Gucci Mane Droptopwop

[Atlantic; 2017]

Styles: la flare, guwop, mr. zone 6

Before proceeding, a disclosure: this is being written in one of those $10-and-up cocktail bars. At once justifying my presence and making matters worse, they (crucially, we) are celebrating something called “Negroni Week.” Embarrassment aside, what I’m saying is that I’m sitting squarely in the demographic of the new Gucci Mane; at this very moment, I and the other patrons are being treated to the Drake-featuring hit “Both,” a few head-bobbing appreciatively and most giving no signs of acknowledgment. Equal parts man and myth, Gucci now rules over the Discover Weekly playlist as much as he once did the rap underground.

Ever since his release from jail, the Gucci fandom has been split in two; purists are prouder than ever of their fluency in the rapper’s early albums and mixtape work, conceding praise to the current era only insofar as it recalls its antecedents. On the other side are the latecomers, enthusiasm buoyed by the rising tide of rap’s radio dominance. Gucci has entered the rarefied air of pop-cultural shorthand, a towering figure whose shadow over rap is easy to invoke yet catastrophic to appear ignorant of.

The scant overlap between the two groups is fascinating, especially because Gucci himself hasn’t changed all that much. His legend is built on being unmistakable, by definition requiring a somewhat tightly-bounded style. In an era when pop radio preferred its rap features relatively anonymous, Gucci got the call for songs like “Break Up” and “Obsessed” because he had cornered the market on being Gucci Mane. Today, however, his legacy feels more limiting than liberating. Abandoned by his old fans, there is virtually no modern audience for Gucci experimentation. Instead, his modernity is maintained through his ever-evolving taste in features and production, the well of which will never run dry thanks to his decade-long tenure as Atlanta’s tastemaker-in-chief.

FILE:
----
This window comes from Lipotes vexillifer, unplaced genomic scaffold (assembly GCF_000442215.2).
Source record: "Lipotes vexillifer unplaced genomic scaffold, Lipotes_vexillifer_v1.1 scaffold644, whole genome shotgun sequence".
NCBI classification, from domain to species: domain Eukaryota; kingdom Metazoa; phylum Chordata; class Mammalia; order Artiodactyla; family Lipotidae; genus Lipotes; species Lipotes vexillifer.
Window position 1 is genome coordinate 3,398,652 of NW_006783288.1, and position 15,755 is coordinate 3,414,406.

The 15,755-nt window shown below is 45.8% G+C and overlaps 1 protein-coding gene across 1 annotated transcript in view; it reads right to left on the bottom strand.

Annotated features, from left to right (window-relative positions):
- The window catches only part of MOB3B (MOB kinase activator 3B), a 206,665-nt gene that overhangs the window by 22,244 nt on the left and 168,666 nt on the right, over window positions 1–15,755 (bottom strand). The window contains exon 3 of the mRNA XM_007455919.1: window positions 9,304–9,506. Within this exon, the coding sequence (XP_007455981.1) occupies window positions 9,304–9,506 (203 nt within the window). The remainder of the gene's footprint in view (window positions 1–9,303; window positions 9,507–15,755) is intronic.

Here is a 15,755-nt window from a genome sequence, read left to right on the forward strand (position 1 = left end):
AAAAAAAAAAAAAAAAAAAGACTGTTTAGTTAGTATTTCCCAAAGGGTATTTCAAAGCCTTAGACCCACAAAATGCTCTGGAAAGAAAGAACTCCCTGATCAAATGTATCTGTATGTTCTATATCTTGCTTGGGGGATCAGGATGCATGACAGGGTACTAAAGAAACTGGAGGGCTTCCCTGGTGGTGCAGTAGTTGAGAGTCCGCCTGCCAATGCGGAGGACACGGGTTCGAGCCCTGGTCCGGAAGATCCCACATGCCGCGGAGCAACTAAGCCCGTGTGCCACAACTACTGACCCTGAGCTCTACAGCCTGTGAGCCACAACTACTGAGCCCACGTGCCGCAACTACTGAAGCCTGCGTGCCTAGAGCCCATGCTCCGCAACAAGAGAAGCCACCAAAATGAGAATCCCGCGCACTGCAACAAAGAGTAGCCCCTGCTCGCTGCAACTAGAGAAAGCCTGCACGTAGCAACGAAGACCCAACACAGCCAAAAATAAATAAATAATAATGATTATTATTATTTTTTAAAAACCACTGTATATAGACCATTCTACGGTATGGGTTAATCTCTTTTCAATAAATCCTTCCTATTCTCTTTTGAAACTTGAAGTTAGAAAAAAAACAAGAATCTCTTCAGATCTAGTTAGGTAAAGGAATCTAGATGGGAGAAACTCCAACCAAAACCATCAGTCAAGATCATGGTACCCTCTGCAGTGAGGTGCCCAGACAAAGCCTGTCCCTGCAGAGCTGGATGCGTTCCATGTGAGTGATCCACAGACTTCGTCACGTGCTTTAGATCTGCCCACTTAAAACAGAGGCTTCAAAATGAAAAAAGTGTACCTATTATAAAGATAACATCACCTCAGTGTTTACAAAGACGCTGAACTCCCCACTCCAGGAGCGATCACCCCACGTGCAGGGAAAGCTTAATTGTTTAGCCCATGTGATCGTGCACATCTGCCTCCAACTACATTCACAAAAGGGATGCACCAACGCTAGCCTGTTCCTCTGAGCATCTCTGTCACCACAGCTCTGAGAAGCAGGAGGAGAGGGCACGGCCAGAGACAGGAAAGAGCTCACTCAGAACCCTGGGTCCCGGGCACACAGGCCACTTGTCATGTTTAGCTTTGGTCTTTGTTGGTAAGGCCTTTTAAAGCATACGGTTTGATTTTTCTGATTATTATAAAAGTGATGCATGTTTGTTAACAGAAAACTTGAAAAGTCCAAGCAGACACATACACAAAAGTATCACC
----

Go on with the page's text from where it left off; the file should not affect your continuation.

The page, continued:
Neither is anything close to in short supply on Droptopwop. Metro Boomin drops off yet another bundle of beats completely distinct from his more formal commissions, doing more to elevate the project than he has for anything since last year’s phenomenal Savage Mode. Offset, Young Dolph, and 2 Chainz, all acolytes to some extent, pay tribute with incredibly true-to-form appearances. Gucci himself is no slouch, delivering easily his most complete and engaged work since his release (i.e., since his incarceration; the mixtape-by-numbers fire sale during his jail stint, while fascinating to read about, produced little of note).

And yet it’s hard to feel optimistic about the future. Gucci’s peak didn’t occur in a vacuum, but was a product of a specific time and place intersecting with the rise of an icon. Some of the magic of his run was that it felt insurgent, the sound of someone molding radio’s reality into his own vision by sheer force of will. The stakes simply aren’t the same when his conquests are conceded to him from the get-go. With the bag secured, Gucci has nearly limitless options to proceed, but he’s done little to show that he’s interested in them. Droptopwop is a return to form insofar as it is the high point of his post-jail music, but a plateau is a plateau nonetheless.

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